Structured products provide the holder of that product with an economic, legal or other interest in another asset (the "underlying asset") and hence derive their value by reference to the price or value of the underlying asset. Characteristics of these products include, but are not limited to:

(1) The underlying asset may be a security, index, currency, commodity or other asset or combination of such assets. Where the underlying asset is two or more securities, indices, currencies or other assets the products are generally referred to as "baskets";
(2) The products may allow investors to purchase the underlying asset at a predetermined price or at a price calculated by reference to a predetermined formula; to sell the underlying asset at a predetermined price or at a price calculated by reference to a predetermined formula; to receive a cash payment (or payments) calculated by reference to the price or value of the underlying asset; or provide holders with other forms of interest in the price or value of the underlying asset;
(3) For the purposes of determining the cash payments to holders of the product the underlying assets may be valued one or more times prior to the final expiry or maturity date, each such time a valuation is performed being referred to in these rules as an interim Valuation Point. Any cash payment calculated at an interim Valuation Point may be distributed to holders after the valuation has been performed or it may be carried forward and aggregated with the cash payments calculated at other Valuation Points (including the Final Valuation Point) before being paid to holders after the final maturity date;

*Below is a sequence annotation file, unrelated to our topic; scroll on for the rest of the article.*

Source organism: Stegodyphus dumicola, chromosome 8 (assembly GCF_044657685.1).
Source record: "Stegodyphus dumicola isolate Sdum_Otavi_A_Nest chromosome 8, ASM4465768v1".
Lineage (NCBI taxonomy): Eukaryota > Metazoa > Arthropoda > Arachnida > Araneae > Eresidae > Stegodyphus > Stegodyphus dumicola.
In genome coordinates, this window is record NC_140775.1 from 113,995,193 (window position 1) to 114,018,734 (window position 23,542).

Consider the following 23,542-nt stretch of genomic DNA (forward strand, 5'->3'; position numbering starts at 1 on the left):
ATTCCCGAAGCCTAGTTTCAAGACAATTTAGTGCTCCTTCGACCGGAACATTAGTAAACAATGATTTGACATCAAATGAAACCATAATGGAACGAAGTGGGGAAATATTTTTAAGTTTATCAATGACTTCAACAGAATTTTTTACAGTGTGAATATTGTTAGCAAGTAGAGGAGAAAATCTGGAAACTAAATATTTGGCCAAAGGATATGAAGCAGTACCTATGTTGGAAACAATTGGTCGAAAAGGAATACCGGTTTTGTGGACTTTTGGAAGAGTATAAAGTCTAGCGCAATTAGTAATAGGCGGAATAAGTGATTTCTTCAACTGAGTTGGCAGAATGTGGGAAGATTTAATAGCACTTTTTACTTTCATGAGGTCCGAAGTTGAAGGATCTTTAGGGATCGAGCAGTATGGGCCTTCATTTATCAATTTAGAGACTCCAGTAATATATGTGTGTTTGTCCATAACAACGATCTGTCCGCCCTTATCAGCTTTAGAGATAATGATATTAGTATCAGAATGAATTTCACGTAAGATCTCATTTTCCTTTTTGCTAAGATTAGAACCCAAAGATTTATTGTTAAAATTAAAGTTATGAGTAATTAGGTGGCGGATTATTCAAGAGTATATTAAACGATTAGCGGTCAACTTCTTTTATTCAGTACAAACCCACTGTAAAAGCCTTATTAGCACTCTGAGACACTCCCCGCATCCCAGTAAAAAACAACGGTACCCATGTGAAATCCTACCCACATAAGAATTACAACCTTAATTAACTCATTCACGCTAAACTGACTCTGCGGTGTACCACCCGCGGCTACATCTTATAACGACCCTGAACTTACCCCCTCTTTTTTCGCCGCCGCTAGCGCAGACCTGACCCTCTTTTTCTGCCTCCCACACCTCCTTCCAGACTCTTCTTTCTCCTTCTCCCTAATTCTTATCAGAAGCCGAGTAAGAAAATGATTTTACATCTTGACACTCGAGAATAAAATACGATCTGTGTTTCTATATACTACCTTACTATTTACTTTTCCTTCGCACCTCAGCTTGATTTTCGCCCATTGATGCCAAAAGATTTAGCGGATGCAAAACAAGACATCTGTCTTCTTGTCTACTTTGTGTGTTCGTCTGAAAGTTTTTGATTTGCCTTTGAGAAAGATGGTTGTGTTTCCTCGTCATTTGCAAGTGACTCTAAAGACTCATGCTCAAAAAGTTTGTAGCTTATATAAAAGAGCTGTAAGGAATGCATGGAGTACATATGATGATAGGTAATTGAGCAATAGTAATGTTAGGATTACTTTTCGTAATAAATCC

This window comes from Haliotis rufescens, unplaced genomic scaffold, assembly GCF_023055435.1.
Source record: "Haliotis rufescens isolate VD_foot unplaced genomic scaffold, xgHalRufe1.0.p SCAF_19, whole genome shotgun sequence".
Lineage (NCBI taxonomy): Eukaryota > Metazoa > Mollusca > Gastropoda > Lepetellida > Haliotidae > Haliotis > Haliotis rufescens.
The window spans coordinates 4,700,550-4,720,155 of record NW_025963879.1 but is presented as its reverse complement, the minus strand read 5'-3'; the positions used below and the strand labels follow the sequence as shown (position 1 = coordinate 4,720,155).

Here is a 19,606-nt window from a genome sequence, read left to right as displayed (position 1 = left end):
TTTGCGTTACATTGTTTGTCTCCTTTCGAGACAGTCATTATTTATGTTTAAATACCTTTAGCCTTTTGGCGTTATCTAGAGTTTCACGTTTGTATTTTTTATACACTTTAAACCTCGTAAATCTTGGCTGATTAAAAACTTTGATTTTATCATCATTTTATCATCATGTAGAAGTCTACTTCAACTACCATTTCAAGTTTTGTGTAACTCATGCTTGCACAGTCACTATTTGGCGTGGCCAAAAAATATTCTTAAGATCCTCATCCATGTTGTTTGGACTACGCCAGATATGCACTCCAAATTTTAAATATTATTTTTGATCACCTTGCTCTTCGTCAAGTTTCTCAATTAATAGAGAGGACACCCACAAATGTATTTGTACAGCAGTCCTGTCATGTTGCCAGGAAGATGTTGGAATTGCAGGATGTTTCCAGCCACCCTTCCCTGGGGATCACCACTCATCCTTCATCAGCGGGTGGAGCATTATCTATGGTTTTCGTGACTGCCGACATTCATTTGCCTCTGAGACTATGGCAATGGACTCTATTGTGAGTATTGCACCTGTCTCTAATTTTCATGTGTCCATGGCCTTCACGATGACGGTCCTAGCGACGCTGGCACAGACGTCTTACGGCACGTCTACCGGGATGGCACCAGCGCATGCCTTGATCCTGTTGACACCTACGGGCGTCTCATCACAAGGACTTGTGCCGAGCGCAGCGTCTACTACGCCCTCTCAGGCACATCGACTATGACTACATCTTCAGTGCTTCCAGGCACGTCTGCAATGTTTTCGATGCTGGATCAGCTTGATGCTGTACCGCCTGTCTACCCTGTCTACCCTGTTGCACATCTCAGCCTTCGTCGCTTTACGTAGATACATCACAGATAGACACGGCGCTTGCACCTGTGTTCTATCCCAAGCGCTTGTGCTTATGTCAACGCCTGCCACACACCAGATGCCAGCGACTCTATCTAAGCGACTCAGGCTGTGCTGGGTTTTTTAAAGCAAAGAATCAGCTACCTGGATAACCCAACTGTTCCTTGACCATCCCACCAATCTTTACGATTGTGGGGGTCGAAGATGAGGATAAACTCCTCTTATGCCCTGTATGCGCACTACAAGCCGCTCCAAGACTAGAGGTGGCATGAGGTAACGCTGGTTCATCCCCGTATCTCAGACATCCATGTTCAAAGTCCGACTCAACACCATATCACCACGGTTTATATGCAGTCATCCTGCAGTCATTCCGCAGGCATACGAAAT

(4) The products may be American style (where exercise is permitted prior to the expiry day), European style (where exercise is only permitted on the maturity date of the product), or other style as approved by the Exchange from time to time;
(5) The products may be collateralised or uncollateralised. Where products are collateralised the issuer owns all of the underlying securities or other assets to which the collateralised product relates and grants a charge over such securities or assets in favour of an independent trustee which acts for the benefit of the holders of that product. Where products are not collateralised the obligations of the issuer are provided for in a form other than by way of a charge over the underlying securities or assets. Non-collateralised products are usually issued by financial institutions which will adopt hedging strategies to provide for their obligations during the life of the non-collateralised product;
(6) The products may require investors to make one or more payments during the life of the product to acquire the underlying securities or assets;
(7) The products may provide for investors to receive an amount equivalent to any dividends (or other distributions) on the underlying asset during the life of the structured product;
(8) The products may or may not be capital protected (i.e. where the issuer guarantees that all or a certain proportion of the initial subscription price for the product will be payable to investors when the product matures);
(9) The return to investors may be subject to an upper limit (often called a cap) or may also contain "knock in" or "knock out" features

Examples of structured products that may be listed on the Exchange include, but are not limited to, derivative warrants and Equity Linked Instruments, both of which are discussed below.